To celebrate this special time of year, we are offering some great deals & extras for you this holiday season. We are holding some exclusive deals in both of our shops this year!

We have many new ginseng listings, just for the holidays. Premium roots that are the perfect gift for friends, family, or even yourself! We are even offering special gift packaging as an added bonus.


Bat Cave Botanicals @ ETSY
~ Ginseng Specials
~ Free Gift of Wild Ginseng Leaf with Purchase (quantities are limited)

For the month of December, we will include .25 ounce of wild organic ginseng leaf with your ginseng order {a $25 value}, while supplies lasts. See this listing for more information about Wild Ginseng leaf & it’s uses. This offer is available in our ETSY store only!


Bat Cave Botanicals @ eBay
~ ‘No Reserve’ Ginseng Auctions
~ Ginseng Root auctions starting at $.99

For the month of December, we will be running ‘NO RESERVE’ auctions as well as a few special auctions, only in our eBay store.

 

 

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ROOT ANATOMY: WILD GINSENG

Wild Ginseng Root Anatomy

Wild Ginseng Root Anatomy ~ batcavebotanicals.com

Anatomy of a Wild American Ginseng Root

The neck or rhizome is actually an ‘underground stem’, made up of the ‘bud scale scars’ left each year after the yellow top dies back in the fall. The neck is sometimes referred to as ‘the twirl’ because the scars are always 90 degrees opposite from the previous scar, giving it an interesting ‘spiral’ pattern.

The bud is located at the very top of the neck, and will eventually be the part of the plant you see above ground during the growing season.

The scars are also referred to as ‘bud scale scars’. Each one is where the plant grows it’s top and dies back at the end of the season. A single ‘bud scar’ is produced every fall after the yellow plant stem falls to the ground, so for each year the plant produces a top, there is a scar left on the rhizome.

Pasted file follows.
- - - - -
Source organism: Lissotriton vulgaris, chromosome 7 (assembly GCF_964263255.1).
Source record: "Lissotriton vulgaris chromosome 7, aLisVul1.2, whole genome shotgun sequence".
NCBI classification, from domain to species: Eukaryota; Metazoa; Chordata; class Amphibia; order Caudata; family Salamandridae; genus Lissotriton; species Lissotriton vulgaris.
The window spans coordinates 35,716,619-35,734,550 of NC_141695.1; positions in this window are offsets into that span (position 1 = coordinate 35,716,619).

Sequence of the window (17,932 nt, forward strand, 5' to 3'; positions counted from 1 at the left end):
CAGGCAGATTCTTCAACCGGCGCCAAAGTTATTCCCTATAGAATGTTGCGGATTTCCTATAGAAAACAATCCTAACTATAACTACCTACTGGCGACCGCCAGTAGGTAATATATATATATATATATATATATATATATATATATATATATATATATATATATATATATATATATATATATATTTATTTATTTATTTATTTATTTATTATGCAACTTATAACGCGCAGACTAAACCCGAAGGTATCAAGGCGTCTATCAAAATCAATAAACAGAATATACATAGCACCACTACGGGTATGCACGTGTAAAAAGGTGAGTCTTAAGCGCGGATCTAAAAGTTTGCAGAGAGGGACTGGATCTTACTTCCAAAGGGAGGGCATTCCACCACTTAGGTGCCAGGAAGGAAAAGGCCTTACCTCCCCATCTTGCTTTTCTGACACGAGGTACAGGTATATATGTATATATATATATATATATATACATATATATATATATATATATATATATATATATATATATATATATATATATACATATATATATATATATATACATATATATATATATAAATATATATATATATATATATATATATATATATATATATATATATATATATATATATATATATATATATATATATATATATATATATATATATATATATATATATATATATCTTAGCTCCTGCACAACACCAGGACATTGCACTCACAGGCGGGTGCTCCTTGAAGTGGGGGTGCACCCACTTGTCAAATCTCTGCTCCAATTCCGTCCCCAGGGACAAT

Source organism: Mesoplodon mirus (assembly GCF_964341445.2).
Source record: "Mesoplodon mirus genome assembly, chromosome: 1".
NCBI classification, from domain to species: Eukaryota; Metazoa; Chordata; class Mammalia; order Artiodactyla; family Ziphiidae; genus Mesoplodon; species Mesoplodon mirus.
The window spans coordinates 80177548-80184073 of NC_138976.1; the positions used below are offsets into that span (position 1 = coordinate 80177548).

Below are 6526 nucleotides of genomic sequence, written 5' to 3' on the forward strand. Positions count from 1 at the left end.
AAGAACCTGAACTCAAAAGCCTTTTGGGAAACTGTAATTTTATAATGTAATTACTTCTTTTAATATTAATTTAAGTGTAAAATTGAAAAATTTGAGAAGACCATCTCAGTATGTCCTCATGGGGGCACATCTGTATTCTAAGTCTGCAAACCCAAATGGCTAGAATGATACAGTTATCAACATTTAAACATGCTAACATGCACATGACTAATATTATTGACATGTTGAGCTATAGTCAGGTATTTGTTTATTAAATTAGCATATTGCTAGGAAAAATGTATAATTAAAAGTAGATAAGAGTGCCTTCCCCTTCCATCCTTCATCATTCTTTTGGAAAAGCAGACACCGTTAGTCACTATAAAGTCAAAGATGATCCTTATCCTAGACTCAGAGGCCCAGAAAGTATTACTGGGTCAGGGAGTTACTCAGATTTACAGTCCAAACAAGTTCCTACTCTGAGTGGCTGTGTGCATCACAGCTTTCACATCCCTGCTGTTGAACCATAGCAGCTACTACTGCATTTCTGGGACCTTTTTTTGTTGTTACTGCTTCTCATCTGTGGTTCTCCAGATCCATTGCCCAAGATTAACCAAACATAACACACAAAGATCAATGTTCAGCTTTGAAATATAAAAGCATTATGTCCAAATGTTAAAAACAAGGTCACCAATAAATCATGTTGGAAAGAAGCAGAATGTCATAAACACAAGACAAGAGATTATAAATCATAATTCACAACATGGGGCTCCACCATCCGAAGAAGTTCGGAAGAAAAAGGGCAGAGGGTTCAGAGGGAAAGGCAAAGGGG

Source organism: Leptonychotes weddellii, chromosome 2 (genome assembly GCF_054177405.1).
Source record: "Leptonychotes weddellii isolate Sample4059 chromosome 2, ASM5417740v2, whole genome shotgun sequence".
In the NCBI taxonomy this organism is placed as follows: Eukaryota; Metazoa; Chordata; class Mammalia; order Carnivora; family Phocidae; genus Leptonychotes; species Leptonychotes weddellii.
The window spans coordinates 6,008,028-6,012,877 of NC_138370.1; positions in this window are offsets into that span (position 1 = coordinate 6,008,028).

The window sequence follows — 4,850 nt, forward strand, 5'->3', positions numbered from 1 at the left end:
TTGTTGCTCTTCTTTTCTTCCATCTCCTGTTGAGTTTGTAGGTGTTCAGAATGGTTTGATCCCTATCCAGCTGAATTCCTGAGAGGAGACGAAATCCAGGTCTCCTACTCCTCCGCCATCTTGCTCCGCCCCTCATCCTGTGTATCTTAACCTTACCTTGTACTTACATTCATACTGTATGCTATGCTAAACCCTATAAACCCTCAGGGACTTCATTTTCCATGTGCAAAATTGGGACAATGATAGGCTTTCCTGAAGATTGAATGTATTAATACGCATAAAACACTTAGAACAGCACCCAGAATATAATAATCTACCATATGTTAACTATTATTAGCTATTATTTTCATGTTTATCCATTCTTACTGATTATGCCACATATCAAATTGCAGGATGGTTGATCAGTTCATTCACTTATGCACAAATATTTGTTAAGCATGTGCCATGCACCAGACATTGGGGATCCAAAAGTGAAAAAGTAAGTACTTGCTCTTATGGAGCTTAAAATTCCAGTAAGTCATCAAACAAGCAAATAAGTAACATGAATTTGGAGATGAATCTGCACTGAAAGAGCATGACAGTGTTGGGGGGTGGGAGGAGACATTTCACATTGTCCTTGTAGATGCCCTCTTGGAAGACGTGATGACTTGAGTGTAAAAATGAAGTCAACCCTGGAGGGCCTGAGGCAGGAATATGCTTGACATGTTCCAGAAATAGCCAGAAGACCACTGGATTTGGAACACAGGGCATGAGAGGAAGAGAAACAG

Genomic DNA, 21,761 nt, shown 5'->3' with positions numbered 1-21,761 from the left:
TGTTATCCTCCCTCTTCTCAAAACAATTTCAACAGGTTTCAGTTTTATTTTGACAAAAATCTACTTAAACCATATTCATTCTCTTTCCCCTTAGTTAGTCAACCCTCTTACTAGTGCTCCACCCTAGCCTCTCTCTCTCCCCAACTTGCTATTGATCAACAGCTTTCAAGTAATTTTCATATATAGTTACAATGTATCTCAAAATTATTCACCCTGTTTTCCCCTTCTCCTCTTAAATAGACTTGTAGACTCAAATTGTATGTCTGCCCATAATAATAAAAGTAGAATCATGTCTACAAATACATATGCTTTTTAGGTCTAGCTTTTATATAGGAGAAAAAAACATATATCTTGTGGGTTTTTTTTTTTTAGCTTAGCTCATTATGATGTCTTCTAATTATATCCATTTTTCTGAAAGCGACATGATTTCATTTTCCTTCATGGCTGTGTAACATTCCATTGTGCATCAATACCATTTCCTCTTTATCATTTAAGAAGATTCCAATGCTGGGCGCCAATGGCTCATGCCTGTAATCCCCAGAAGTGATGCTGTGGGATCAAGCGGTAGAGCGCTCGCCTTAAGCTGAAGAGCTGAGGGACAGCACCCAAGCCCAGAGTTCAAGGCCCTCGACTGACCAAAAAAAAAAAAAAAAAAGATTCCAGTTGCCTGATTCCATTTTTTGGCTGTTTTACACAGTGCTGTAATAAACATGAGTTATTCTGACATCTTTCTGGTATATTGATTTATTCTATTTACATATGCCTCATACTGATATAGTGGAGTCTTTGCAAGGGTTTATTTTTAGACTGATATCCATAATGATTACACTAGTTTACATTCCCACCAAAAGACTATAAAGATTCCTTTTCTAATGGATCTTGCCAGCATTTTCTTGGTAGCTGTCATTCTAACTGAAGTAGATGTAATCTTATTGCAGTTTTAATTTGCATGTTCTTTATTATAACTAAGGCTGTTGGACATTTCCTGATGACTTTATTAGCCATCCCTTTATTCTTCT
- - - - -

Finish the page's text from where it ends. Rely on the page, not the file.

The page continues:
The root collar is where the neck meets the main root. If counting from bottom to top, This should count as year one, when counting the bud scars. Depending on how many bulbs extend from one neck, there may be more than one root collar.

The main root is considered a ‘fleshy taproot’ and operates as the nutrient storage & absorption organ for the ginseng plant. This is the most valued part of the plant for medicinal purposes.

The tail roots & fiber roots are the small roots that branch out from the main root. These serve as support, moisture & feeding roots, and help the entire plant function in it’s often harsh environment.

AMERICAN GINSENG: 101

AMERICAN GINSENG: 101

Wild American Ginseng is a highly prized & sought after crop in markets around the world. It has been culturally important for it’s value as a medicinal herb for centuries. Wild ginseng is often cherished & appreciated for it’s ‘beauty & wild character’ by those who collect ginseng for consumption or display. Farmed ginseng from the US & Canada is heavily utilized in the worldwide health  industry as a key ingredient.